I would bring to FR’s attention a NCPA report that shows, based on Texas data, that concealed carry permitees where the least likely of almost all population groups to commit a violent crime, let alone a crime with a firearm.
Texas Concealed Handgun Carriers:Law-abiding Public Benefactors
In an unpublished report, engineering statistician William Sturdevant found that concealed carry licensees had arrest rates far lower than the general population for every category of crime. For instance:
Licensees were 5.7 times less likely to be arrested for violent offenses than the general public - 127 per 100,000 population versus 730 per 100,000.
Licensees were 14 times less likely to be arrested for nonviolent offenses than the general public - 386 per 100,000 population versus 5,212 per 100,000.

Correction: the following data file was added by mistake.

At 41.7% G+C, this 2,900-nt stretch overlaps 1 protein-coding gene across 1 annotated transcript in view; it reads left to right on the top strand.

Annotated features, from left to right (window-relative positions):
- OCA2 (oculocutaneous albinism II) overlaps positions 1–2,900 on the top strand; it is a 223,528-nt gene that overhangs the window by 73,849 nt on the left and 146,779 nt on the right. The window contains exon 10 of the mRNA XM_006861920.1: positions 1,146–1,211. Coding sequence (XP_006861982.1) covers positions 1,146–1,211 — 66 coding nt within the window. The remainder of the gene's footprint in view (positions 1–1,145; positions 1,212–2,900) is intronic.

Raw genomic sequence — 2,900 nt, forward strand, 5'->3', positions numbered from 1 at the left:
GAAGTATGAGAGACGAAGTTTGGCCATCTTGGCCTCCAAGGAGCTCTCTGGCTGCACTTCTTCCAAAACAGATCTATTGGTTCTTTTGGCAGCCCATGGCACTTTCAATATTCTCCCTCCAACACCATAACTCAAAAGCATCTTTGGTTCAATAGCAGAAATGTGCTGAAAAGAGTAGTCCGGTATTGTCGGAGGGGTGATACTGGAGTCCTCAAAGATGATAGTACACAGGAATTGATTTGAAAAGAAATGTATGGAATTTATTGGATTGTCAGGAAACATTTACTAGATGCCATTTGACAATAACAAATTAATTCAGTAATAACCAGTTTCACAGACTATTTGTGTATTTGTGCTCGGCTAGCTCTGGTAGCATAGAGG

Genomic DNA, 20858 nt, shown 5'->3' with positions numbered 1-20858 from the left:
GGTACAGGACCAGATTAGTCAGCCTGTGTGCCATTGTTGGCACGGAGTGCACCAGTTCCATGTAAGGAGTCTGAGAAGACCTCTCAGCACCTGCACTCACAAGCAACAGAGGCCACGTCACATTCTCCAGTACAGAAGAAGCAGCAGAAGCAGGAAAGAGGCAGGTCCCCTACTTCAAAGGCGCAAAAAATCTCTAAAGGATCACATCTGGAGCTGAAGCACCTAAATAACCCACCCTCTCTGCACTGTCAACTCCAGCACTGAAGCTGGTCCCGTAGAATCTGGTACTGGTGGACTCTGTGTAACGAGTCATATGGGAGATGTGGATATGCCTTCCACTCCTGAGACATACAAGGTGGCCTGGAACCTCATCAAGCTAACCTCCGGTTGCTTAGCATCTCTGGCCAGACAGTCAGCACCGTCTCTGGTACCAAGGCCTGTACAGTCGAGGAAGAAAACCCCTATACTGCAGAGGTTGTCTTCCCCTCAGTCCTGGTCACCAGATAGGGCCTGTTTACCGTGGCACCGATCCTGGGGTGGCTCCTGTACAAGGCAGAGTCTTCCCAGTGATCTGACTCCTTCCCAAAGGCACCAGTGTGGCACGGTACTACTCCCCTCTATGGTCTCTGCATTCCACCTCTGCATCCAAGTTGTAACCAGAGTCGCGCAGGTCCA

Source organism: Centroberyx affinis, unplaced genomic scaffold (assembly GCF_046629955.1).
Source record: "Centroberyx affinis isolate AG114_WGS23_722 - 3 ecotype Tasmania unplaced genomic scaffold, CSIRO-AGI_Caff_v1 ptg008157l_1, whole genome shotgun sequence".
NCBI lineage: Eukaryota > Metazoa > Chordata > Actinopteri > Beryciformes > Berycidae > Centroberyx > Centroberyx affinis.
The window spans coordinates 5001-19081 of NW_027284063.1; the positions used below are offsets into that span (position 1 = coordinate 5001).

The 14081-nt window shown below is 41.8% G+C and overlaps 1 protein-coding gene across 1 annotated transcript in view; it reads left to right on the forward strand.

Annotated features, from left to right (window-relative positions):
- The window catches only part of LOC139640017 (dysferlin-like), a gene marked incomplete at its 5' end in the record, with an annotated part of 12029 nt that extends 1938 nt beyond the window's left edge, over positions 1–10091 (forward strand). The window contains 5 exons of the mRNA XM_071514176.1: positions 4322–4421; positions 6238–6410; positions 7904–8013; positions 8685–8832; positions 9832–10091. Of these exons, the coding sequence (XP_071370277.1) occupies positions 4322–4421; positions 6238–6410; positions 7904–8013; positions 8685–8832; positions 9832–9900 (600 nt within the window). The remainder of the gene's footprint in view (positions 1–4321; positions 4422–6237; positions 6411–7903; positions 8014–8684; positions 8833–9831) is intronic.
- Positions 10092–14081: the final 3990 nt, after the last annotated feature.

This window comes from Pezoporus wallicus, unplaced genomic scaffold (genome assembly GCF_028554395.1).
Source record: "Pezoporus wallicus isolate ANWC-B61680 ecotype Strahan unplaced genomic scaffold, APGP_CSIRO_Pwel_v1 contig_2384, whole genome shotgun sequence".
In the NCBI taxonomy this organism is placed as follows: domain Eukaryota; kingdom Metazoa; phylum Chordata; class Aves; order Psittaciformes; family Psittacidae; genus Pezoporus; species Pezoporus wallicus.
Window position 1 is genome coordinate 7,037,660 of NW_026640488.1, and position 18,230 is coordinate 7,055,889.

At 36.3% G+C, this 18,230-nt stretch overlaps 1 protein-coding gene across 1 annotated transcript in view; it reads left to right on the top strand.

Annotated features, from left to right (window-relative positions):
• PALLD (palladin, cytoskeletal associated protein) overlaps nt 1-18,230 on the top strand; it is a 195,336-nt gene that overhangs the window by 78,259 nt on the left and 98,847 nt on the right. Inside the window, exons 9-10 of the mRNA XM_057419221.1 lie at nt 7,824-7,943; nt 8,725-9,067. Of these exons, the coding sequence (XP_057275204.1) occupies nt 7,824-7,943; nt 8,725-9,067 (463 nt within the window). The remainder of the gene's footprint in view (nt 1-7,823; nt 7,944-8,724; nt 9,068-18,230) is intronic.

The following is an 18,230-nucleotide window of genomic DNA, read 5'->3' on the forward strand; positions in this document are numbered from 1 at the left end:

Further, the general public is 1.4 times more likely to be arrested for murder than licensees [ see Figure I ], and no licensee had been arrested for negligent manslaughter.
Aren’t Swiss soldiers required to keep their fully automatic army issued rifle at home as well?
It would be interesting to take apart the eight Vermont murders in 2011, and see if drugs or alcohol played any part of each homicide.
The Swiss have four official languages, so in some ways they are less Homogeneous. They are homogeneous in respect for the rule of law. In the United States, that respect has been under attack for a long time. You cannot expect respect for the rule of law when you preach that the supreme law of the land is flexible and malleable, subject to change at the whim of 5 judges.
That's an interesting point.
About 75% of Swiss citizens speak German, 20% French and 5% Italian - only a handful of villages speak Romansch.
The French and Italian speakers typically study German from preschool through high school.
That being said, about one out of five people living in Switzerland is not a Swiss citizen.
I thought you might be interested in this.